The importance of postal service will remain unchanged even in the digital age. The journey of Postal Service in exchanging news along the path of history dates back to four and a half thousand years. In this long journey, the world’s oldest institution has gone from ancient Mesopotamia to Babylonian civilisation by showing flame signals, sending messenger pigeons, or from the era of horseback-runner carrying mailbags, or the era of Tore-Tokka technology invented by Samuel Morse. Now the Postal Service has entered the digital technology era in the wake of thousands of years of global evolution. This oldest media of communication has adapted to the times and has survived to this day. With the advent of digital technology, the era of letters has come to an end, but importance for Postal Services will continue in the world of the next fourth industrial revolution.
World Postal Day is being celebrated on 9th October every year at the initiative of Universal Postal Union with the aim of creating public awareness about Postal Services. The International Postal Union was formed on 9 October 1874 in Bern, Switzerland with the participation of representatives from 22 countries. October 9, 1969 was declared as World Postal Day by the organisation to commemorate the formation of the Union. Bangladesh became a member of the Universal Postal Union (UPU) and the International Telecommunication Union (ITU) in 1973 under the leadership of Father of the Nation Bangabandhu Sheikh Mujibur Rahman. Since then, World Postal Day has been celebrated in the country every year.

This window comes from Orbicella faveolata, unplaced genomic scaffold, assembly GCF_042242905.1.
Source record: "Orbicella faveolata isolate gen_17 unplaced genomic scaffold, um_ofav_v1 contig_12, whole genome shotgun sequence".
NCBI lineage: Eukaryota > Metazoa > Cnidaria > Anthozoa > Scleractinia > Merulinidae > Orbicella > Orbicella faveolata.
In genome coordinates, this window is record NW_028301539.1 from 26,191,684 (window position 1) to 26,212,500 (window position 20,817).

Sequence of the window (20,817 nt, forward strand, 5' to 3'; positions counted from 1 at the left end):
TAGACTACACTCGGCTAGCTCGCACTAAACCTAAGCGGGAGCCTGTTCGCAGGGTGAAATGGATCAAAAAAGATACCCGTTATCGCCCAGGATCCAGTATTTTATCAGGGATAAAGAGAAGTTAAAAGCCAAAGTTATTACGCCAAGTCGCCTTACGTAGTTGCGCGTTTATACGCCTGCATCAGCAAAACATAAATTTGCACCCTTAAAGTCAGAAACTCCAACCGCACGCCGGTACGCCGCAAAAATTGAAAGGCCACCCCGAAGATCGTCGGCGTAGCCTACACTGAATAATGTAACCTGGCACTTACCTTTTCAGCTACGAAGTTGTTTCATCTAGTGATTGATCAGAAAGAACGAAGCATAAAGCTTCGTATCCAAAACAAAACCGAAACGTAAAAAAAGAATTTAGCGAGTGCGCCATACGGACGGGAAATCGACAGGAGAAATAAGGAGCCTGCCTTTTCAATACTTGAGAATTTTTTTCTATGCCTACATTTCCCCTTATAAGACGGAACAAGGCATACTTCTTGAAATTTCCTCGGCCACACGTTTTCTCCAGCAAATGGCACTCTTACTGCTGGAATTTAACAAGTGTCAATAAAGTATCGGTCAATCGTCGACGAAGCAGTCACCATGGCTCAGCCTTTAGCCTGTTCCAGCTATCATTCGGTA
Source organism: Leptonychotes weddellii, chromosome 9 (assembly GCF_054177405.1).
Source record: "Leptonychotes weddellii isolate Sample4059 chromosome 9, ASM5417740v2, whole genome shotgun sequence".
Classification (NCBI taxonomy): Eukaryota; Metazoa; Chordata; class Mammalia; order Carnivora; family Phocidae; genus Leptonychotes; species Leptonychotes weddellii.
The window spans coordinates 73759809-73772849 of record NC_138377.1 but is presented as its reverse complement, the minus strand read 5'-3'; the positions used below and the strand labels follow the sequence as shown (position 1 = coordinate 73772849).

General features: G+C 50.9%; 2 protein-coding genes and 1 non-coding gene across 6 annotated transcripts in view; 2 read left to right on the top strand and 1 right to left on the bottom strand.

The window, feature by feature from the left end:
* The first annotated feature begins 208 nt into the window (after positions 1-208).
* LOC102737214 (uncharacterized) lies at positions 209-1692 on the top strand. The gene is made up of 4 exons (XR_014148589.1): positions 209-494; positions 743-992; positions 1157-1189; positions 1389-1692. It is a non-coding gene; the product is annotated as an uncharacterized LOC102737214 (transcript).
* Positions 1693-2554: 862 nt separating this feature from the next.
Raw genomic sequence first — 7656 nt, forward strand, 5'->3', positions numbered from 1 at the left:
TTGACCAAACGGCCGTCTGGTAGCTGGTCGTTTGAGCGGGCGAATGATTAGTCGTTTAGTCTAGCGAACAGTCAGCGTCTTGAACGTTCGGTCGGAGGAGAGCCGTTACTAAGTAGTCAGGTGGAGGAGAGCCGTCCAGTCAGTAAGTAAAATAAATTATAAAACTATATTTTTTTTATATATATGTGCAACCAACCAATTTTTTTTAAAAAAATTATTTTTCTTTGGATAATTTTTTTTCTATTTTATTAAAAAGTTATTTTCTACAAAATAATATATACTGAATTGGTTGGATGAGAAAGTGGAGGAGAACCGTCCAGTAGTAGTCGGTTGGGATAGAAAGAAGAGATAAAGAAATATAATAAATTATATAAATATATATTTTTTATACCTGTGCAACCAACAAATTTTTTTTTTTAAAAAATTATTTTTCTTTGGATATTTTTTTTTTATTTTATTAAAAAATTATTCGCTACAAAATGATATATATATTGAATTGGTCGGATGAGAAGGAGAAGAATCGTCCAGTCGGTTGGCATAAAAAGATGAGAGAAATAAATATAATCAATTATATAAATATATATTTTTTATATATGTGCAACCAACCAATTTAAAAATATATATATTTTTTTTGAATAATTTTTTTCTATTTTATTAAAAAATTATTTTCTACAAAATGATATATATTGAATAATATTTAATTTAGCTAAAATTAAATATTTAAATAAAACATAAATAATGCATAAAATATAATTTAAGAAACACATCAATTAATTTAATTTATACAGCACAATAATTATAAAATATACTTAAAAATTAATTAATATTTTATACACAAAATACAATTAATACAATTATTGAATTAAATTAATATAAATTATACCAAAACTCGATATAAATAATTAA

The Corona epidemic has raised new hopes. The international postal sector can emulate how innovation is protecting people from this epidemic. From that point of view, this year’s proposal has become very relevant. A review of the history of the postal service shows that in 1840, the first postage stamp in the history of the world was used in Britain. A decade later, the first use of stamps in the Indian subcontinent began in 1852 with the hand of Sir Bartel Frere, then Commissioner of Sindh. The name of the stamp was – ‘Sindh Dock’. After stamps were issued for a couple of years, the East India Company introduced a uniform postal system throughout the subcontinent. The stamp had a picture of Queen Victoria. Until independence in 1947, all stamps in the Indian subcontinent bore the image of either Queen Victoria or her successors.